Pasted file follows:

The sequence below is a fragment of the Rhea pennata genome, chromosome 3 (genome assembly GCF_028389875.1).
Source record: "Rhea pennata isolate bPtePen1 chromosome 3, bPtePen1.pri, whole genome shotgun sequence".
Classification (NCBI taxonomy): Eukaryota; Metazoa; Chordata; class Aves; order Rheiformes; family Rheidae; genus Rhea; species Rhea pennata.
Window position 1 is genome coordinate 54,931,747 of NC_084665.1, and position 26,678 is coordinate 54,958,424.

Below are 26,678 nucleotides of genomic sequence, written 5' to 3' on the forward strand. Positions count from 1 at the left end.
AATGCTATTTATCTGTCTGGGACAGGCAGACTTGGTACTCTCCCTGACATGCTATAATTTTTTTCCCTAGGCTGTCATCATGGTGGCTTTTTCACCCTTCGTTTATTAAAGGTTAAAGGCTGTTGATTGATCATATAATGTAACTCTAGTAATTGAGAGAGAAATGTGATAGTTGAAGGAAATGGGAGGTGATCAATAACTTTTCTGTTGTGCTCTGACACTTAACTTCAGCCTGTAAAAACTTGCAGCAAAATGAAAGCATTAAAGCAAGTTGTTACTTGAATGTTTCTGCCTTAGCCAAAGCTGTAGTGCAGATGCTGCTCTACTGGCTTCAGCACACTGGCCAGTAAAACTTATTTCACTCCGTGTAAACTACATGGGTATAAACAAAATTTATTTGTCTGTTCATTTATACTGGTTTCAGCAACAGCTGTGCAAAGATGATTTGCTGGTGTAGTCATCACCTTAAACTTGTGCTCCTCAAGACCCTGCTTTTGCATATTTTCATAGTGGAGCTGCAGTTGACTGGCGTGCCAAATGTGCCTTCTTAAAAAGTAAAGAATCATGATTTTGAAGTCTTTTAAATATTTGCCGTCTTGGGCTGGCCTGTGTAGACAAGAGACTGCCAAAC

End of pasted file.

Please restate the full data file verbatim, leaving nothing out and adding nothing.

The sequence below is a fragment of the Rhea pennata genome, chromosome 3 (genome assembly GCF_028389875.1).
Source record: "Rhea pennata isolate bPtePen1 chromosome 3, bPtePen1.pri, whole genome shotgun sequence".
Classification (NCBI taxonomy): Eukaryota; Metazoa; Chordata; class Aves; order Rheiformes; family Rheidae; genus Rhea; species Rhea pennata.
Window position 1 is genome coordinate 54,931,747 of NC_084665.1, and position 26,678 is coordinate 54,958,424.

Below are 26,678 nucleotides of genomic sequence, written 5' to 3' on the forward strand. Positions count from 1 at the left end.
AATGCTATTTATCTGTCTGGGACAGGCAGACTTGGTACTCTCCCTGACATGCTATAATTTTTTTCCCTAGGCTGTCATCATGGTGGCTTTTTCACCCTTCGTTTATTAAAGGTTAAAGGCTGTTGATTGATCATATAATGTAACTCTAGTAATTGAGAGAGAAATGTGATAGTTGAAGGAAATGGGAGGTGATCAATAACTTTTCTGTTGTGCTCTGACACTTAACTTCAGCCTGTAAAAACTTGCAGCAAAATGAAAGCATTAAAGCAAGTTGTTACTTGAATGTTTCTGCCTTAGCCAAAGCTGTAGTGCAGATGCTGCTCTACTGGCTTCAGCACACTGGCCAGTAAAACTTATTTCACTCCGTGTAAACTACATGGGTATAAACAAAATTTATTTGTCTGTTCATTTATACTGGTTTCAGCAACAGCTGTGCAAAGATGATTTGCTGGTGTAGTCATCACCTTAAACTTGTGCTCCTCAAGACCCTGCTTTTGCATATTTTCATAGTGGAGCTGCAGTTGACTGGCGTGCCAAATGTGCCTTCTTAAAAAGTAAAGAATCATGATTTTGAAGTCTTTTAAATATTTGCCGTCTTGGGCTGGCCTGTGTAGACAAGAGACTGCCAAAC